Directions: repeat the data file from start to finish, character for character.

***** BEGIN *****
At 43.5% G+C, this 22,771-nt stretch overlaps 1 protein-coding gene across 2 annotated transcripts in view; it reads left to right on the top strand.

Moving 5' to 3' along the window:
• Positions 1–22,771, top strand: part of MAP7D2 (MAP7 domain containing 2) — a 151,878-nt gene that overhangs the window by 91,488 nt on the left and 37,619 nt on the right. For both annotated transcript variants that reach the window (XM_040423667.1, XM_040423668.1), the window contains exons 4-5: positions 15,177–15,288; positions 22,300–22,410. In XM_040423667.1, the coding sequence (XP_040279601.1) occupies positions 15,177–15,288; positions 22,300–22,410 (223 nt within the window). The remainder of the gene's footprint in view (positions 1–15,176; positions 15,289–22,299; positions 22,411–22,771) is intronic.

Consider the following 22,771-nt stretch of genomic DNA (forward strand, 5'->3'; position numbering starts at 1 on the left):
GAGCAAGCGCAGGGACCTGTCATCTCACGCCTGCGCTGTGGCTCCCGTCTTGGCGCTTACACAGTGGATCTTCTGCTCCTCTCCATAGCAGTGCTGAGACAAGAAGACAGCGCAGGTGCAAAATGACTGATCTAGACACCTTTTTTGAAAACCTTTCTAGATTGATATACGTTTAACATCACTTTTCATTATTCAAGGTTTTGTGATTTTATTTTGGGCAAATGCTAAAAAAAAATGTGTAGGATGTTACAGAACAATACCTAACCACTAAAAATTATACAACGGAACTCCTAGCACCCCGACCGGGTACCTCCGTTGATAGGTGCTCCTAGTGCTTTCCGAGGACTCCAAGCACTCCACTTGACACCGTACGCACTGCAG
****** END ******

At 43.5% G+C, this 22,771-nt stretch overlaps 1 protein-coding gene across 2 annotated transcripts in view; it reads left to right on the top strand.

Moving 5' to 3' along the window:
• Positions 1–22,771, top strand: part of MAP7D2 (MAP7 domain containing 2) — a 151,878-nt gene that overhangs the window by 91,488 nt on the left and 37,619 nt on the right. For both annotated transcript variants that reach the window (XM_040423667.1, XM_040423668.1), the window contains exons 4-5: positions 15,177–15,288; positions 22,300–22,410. In XM_040423667.1, the coding sequence (XP_040279601.1) occupies positions 15,177–15,288; positions 22,300–22,410 (223 nt within the window). The remainder of the gene's footprint in view (positions 1–15,176; positions 15,289–22,299; positions 22,411–22,771) is intronic.

Consider the following 22,771-nt stretch of genomic DNA (forward strand, 5'->3'; position numbering starts at 1 on the left):
GAGCAAGCGCAGGGACCTGTCATCTCACGCCTGCGCTGTGGCTCCCGTCTTGGCGCTTACACAGTGGATCTTCTGCTCCTCTCCATAGCAGTGCTGAGACAAGAAGACAGCGCAGGTGCAAAATGACTGATCTAGACACCTTTTTTGAAAACCTTTCTAGATTGATATACGTTTAACATCACTTTTCATTATTCAAGGTTTTGTGATTTTATTTTGGGCAAATGCTAAAAAAAAATGTGTAGGATGTTACAGAACAATACCTAACCACTAAAAATTATACAACGGAACTCCTAGCACCCCGACCGGGTACCTCCGTTGATAGGTGCTCCTAGTGCTTTCCGAGGACTCCAAGCACTCCACTTGACACCGTACGCACTGCAG